Yesterday, as part of FDA’s ongoing effort to expand the ability to recall foods and to identify foodborne outbreaks, the agency proposed specific rules regarding traceability of certain foods. The foods in question, which have been highlighted as the those foods more likely to convey foodborne illness, include: cheeses other hard cheese, shell eggs, nut butter, many fresh vegetables (cucumber, herbs, lettuce, sprouts, peppers, tomatoes, deli salads), fruit (melons, tropical tree fruit), fish (fin fish including smoked fish), and all crustaceans and mollusks (lobster to oysters). The rules apply to manufacturers, processors, packers, or persons who hold food with the exemption of certain smaller produce farms and egg producers. The rules require application of a traceability code derived at the start from a “growing area” or where a product may have been “transformed” or mixed from multiple growing areas. Based on the applicability through the system of distribution, albeit exempting retail food establishment, and the extensive recordkeeping required to be maintained for two years, a foodborne illness outbreak could, presumably, be rapidly traced to the source or location of contamination and then other foods that were in the same location or source or could have been contaminated can be investigated and recalled. The duration of record-keeping is to ensure that an FDA investigator can ascertain whether the company has been in compliance in realtime.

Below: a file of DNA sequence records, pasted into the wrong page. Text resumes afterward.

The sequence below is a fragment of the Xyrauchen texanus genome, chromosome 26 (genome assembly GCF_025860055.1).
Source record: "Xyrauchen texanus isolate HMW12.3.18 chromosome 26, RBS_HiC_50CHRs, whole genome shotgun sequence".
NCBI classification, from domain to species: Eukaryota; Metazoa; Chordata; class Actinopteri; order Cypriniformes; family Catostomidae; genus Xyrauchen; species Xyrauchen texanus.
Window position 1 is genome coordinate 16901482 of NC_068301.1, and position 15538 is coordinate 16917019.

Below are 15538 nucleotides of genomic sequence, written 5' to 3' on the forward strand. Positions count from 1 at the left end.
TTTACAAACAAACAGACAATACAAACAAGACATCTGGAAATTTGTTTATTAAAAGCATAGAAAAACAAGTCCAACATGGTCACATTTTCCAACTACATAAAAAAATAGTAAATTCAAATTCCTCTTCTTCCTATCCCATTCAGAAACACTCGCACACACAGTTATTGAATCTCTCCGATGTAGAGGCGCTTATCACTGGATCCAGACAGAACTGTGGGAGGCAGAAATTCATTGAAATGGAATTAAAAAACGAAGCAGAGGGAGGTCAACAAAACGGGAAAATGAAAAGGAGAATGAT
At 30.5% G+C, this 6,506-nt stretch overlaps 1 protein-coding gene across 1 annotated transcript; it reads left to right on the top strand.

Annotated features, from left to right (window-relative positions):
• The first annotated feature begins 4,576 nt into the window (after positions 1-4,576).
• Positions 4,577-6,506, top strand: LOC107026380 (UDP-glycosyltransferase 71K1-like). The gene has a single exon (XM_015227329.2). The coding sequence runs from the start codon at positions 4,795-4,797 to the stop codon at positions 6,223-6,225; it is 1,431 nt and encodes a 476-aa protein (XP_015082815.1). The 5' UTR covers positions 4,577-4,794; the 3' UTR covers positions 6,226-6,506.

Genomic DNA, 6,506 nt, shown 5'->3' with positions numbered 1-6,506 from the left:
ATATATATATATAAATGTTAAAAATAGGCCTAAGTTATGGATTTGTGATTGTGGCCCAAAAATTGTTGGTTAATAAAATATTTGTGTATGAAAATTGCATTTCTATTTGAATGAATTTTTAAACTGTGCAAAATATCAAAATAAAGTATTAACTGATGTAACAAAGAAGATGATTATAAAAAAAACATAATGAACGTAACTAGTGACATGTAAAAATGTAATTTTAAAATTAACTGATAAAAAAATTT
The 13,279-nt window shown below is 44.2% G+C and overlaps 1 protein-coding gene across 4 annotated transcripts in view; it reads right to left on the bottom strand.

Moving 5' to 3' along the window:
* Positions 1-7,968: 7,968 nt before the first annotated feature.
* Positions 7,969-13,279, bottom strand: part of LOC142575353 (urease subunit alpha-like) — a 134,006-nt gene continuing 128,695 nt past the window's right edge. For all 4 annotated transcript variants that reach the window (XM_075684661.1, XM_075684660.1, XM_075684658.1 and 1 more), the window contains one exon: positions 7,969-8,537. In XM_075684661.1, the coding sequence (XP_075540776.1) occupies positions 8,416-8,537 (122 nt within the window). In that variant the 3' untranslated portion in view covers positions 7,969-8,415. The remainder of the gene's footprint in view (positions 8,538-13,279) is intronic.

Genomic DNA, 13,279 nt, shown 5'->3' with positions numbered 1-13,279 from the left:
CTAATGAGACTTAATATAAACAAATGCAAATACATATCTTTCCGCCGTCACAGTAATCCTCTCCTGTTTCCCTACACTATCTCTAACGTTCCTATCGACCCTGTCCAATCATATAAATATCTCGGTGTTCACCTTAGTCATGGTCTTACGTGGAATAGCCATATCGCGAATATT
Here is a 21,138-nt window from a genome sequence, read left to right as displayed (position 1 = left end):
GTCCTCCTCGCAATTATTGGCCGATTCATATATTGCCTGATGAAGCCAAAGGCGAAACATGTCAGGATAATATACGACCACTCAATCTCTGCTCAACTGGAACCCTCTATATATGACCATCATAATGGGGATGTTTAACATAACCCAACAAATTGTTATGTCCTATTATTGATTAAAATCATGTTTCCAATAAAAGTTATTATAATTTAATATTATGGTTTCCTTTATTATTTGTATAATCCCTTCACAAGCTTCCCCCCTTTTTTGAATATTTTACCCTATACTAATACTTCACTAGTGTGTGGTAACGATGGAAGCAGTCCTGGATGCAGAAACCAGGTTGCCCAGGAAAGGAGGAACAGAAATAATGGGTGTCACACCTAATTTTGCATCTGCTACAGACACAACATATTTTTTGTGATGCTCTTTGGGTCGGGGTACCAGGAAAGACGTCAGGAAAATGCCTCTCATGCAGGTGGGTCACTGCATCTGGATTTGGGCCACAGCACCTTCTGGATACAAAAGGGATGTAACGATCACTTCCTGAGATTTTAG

While the system thus seems thorough and reasonable, FDA was required to perform an economic impact analysis. This analysis suggested that the rules would add $8B in costs to producers and result in over 40,000 extra hours of work for farms. In general, in the past, FDA’s estimates of costs have been grossly underestimated as, of course, FDA does not contemplate down-stream effects and infrastructure changes such as business consolidation, the loss of small businesses including family farms, the creation of wholly new businesses involved in tracing and attendant costs, changes in availability of certain foods, especially in low income areas, and increased distance required for transport to major cities when is a loss of local farms near urban areas. The latter might have an impact on food flavor and quality which is not included in an economic analysis. Loss of food quality or availability of fresh foods would have an unknown health impact or, at least, a potential impact on quality of life. Further, the impact of increased cost of fresh foods may result in diminishing use of what are, arguably, the best and most basic components of a healthy diet. That latter “cost” may be understood as an impact on life expectancy and healthcare costs due to increased early cardiovascular and oncologic diseases among low income residents or a switch to processed and less healthy foods among all consumers. That said, the overall benefits have been unclear although they would seem obvious: tracing an outbreak to source and containing spread of sometimes fatal disease. Since passage of the Food Safety Modernization Act in 2013, of which these regulations are a part, however, there has not been a substantial decrease in foodborne outbreaks. This latter could be due to better understanding and reporting which uncovers previously undetected disease. However, this thesis is not entirely supported since the illnesses in question (salmonella, listeria, etc.) do not appear to have reduced in incidence in CDC reports over the last decade although, again, this may reflect the combination of reduction in actual disease but increased reporting of such outbreaks. Nonetheless, the human costs and benefits have yet to be objectively assessed.